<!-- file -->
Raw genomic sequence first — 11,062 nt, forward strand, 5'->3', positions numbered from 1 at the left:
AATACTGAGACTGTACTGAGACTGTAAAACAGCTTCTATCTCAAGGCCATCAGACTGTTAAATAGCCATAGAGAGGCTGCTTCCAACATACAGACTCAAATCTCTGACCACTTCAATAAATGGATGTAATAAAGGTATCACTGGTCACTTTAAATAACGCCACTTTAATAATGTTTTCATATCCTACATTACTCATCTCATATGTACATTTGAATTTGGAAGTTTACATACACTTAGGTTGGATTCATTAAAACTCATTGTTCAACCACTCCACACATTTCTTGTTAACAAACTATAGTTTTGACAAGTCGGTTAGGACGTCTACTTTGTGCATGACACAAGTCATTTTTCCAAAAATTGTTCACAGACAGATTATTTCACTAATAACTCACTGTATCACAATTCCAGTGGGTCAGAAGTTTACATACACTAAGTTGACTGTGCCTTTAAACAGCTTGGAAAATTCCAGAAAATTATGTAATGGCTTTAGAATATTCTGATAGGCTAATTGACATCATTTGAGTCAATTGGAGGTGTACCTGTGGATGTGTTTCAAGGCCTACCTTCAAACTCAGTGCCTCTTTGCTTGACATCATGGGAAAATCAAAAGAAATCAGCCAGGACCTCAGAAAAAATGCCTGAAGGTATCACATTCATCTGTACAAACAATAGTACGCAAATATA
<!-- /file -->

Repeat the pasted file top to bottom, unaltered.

Raw genomic sequence first — 11,062 nt, forward strand, 5'->3', positions numbered from 1 at the left:
AATACTGAGACTGTACTGAGACTGTAAAACAGCTTCTATCTCAAGGCCATCAGACTGTTAAATAGCCATAGAGAGGCTGCTTCCAACATACAGACTCAAATCTCTGACCACTTCAATAAATGGATGTAATAAAGGTATCACTGGTCACTTTAAATAACGCCACTTTAATAATGTTTTCATATCCTACATTACTCATCTCATATGTACATTTGAATTTGGAAGTTTACATACACTTAGGTTGGATTCATTAAAACTCATTGTTCAACCACTCCACACATTTCTTGTTAACAAACTATAGTTTTGACAAGTCGGTTAGGACGTCTACTTTGTGCATGACACAAGTCATTTTTCCAAAAATTGTTCACAGACAGATTATTTCACTAATAACTCACTGTATCACAATTCCAGTGGGTCAGAAGTTTACATACACTAAGTTGACTGTGCCTTTAAACAGCTTGGAAAATTCCAGAAAATTATGTAATGGCTTTAGAATATTCTGATAGGCTAATTGACATCATTTGAGTCAATTGGAGGTGTACCTGTGGATGTGTTTCAAGGCCTACCTTCAAACTCAGTGCCTCTTTGCTTGACATCATGGGAAAATCAAAAGAAATCAGCCAGGACCTCAGAAAAAATGCCTGAAGGTATCACATTCATCTGTACAAACAATAGTACGCAAATATA